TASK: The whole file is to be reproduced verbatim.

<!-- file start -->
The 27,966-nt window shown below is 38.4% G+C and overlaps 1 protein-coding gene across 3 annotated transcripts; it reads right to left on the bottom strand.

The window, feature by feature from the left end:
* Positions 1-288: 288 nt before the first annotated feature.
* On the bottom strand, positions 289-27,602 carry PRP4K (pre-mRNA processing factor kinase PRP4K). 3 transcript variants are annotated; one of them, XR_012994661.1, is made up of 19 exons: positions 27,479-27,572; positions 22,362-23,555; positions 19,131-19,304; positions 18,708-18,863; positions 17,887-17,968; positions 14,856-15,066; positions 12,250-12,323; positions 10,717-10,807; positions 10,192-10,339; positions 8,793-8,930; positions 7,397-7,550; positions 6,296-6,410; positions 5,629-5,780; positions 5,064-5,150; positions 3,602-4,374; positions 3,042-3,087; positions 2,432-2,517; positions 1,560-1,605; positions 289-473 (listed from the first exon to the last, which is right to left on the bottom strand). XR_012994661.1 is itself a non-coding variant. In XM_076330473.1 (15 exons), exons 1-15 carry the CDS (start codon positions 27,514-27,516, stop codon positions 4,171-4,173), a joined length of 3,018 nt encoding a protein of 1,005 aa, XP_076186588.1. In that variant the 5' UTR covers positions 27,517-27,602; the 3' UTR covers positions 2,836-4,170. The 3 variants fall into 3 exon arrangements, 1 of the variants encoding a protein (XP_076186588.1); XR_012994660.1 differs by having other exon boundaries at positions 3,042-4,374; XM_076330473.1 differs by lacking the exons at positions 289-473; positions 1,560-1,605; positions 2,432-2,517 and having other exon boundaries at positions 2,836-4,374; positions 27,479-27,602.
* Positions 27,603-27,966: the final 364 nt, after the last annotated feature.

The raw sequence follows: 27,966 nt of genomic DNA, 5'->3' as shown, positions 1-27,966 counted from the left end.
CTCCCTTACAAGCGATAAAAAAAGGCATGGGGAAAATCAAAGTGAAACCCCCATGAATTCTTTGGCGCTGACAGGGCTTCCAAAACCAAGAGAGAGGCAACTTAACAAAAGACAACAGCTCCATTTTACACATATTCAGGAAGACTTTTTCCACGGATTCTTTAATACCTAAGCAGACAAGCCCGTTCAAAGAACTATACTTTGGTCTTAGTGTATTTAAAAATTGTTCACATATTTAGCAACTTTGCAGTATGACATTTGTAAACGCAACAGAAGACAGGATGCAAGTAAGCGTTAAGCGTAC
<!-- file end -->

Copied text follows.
The 27,966-nt window shown below is 38.4% G+C and overlaps 1 protein-coding gene across 3 annotated transcripts; it reads right to left on the bottom strand.

The window, feature by feature from the left end:
* Positions 1-288: 288 nt before the first annotated feature.
* On the bottom strand, positions 289-27,602 carry PRP4K (pre-mRNA processing factor kinase PRP4K). 3 transcript variants are annotated; one of them, XR_012994661.1, is made up of 19 exons: positions 27,479-27,572; positions 22,362-23,555; positions 19,131-19,304; positions 18,708-18,863; positions 17,887-17,968; positions 14,856-15,066; positions 12,250-12,323; positions 10,717-10,807; positions 10,192-10,339; positions 8,793-8,930; positions 7,397-7,550; positions 6,296-6,410; positions 5,629-5,780; positions 5,064-5,150; positions 3,602-4,374; positions 3,042-3,087; positions 2,432-2,517; positions 1,560-1,605; positions 289-473 (listed from the first exon to the last, which is right to left on the bottom strand). XR_012994661.1 is itself a non-coding variant. In XM_076330473.1 (15 exons), exons 1-15 carry the CDS (start codon positions 27,514-27,516, stop codon positions 4,171-4,173), a joined length of 3,018 nt encoding a protein of 1,005 aa, XP_076186588.1. In that variant the 5' UTR covers positions 27,517-27,602; the 3' UTR covers positions 2,836-4,170. The 3 variants fall into 3 exon arrangements, 1 of the variants encoding a protein (XP_076186588.1); XR_012994660.1 differs by having other exon boundaries at positions 3,042-4,374; XM_076330473.1 differs by lacking the exons at positions 289-473; positions 1,560-1,605; positions 2,432-2,517 and having other exon boundaries at positions 2,836-4,374; positions 27,479-27,602.
* Positions 27,603-27,966: the final 364 nt, after the last annotated feature.

The raw sequence follows: 27,966 nt of genomic DNA, 5'->3' as shown, positions 1-27,966 counted from the left end.
CTCCCTTACAAGCGATAAAAAAAGGCATGGGGAAAATCAAAGTGAAACCCCCATGAATTCTTTGGCGCTGACAGGGCTTCCAAAACCAAGAGAGAGGCAACTTAACAAAAGACAACAGCTCCATTTTACACATATTCAGGAAGACTTTTTCCACGGATTCTTTAATACCTAAGCAGACAAGCCCGTTCAAAGAACTATACTTTGGTCTTAGTGTATTTAAAAATTGTTCACATATTTAGCAACTTTGCAGTATGACATTTGTAAACGCAACAGAAGACAGGATGCAAGTAAGCGTTAAGCGTAC